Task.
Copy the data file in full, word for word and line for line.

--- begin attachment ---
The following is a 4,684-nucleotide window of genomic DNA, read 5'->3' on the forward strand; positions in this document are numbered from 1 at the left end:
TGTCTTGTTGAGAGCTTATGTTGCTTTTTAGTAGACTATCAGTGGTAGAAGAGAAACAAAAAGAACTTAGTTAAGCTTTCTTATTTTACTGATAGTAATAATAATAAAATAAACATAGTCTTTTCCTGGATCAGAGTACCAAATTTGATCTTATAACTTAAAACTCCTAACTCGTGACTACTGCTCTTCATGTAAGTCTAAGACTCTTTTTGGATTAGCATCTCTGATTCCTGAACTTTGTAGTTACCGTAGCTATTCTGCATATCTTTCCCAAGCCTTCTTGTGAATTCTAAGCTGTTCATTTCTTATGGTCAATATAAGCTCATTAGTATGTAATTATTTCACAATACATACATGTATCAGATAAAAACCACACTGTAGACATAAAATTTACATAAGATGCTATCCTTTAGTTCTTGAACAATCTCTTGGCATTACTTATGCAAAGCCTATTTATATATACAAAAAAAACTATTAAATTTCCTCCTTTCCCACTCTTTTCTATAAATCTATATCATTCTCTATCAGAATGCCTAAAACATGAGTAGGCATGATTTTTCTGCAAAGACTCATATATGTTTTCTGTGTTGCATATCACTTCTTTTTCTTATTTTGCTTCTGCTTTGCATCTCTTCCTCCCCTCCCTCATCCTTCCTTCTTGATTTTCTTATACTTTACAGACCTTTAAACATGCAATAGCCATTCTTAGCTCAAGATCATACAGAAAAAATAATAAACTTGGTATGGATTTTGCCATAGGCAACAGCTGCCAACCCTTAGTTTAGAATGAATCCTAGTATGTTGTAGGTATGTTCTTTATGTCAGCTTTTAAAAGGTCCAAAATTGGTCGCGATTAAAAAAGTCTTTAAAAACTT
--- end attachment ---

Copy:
The following is a 4,684-nucleotide window of genomic DNA, read 5'->3' on the forward strand; positions in this document are numbered from 1 at the left end:
TGTCTTGTTGAGAGCTTATGTTGCTTTTTAGTAGACTATCAGTGGTAGAAGAGAAACAAAAAGAACTTAGTTAAGCTTTCTTATTTTACTGATAGTAATAATAATAAAATAAACATAGTCTTTTCCTGGATCAGAGTACCAAATTTGATCTTATAACTTAAAACTCCTAACTCGTGACTACTGCTCTTCATGTAAGTCTAAGACTCTTTTTGGATTAGCATCTCTGATTCCTGAACTTTGTAGTTACCGTAGCTATTCTGCATATCTTTCCCAAGCCTTCTTGTGAATTCTAAGCTGTTCATTTCTTATGGTCAATATAAGCTCATTAGTATGTAATTATTTCACAATACATACATGTATCAGATAAAAACCACACTGTAGACATAAAATTTACATAAGATGCTATCCTTTAGTTCTTGAACAATCTCTTGGCATTACTTATGCAAAGCCTATTTATATATACAAAAAAAACTATTAAATTTCCTCCTTTCCCACTCTTTTCTATAAATCTATATCATTCTCTATCAGAATGCCTAAAACATGAGTAGGCATGATTTTTCTGCAAAGACTCATATATGTTTTCTGTGTTGCATATCACTTCTTTTTCTTATTTTGCTTCTGCTTTGCATCTCTTCCTCCCCTCCCTCATCCTTCCTTCTTGATTTTCTTATACTTTACAGACCTTTAAACATGCAATAGCCATTCTTAGCTCAAGATCATACAGAAAAAATAATAAACTTGGTATGGATTTTGCCATAGGCAACAGCTGCCAACCCTTAGTTTAGAATGAATCCTAGTATGTTGTAGGTATGTTCTTTATGTCAGCTTTTAAAAGGTCCAAAATTGGTCGCGATTAAAAAAGTCTTTAAAAACTT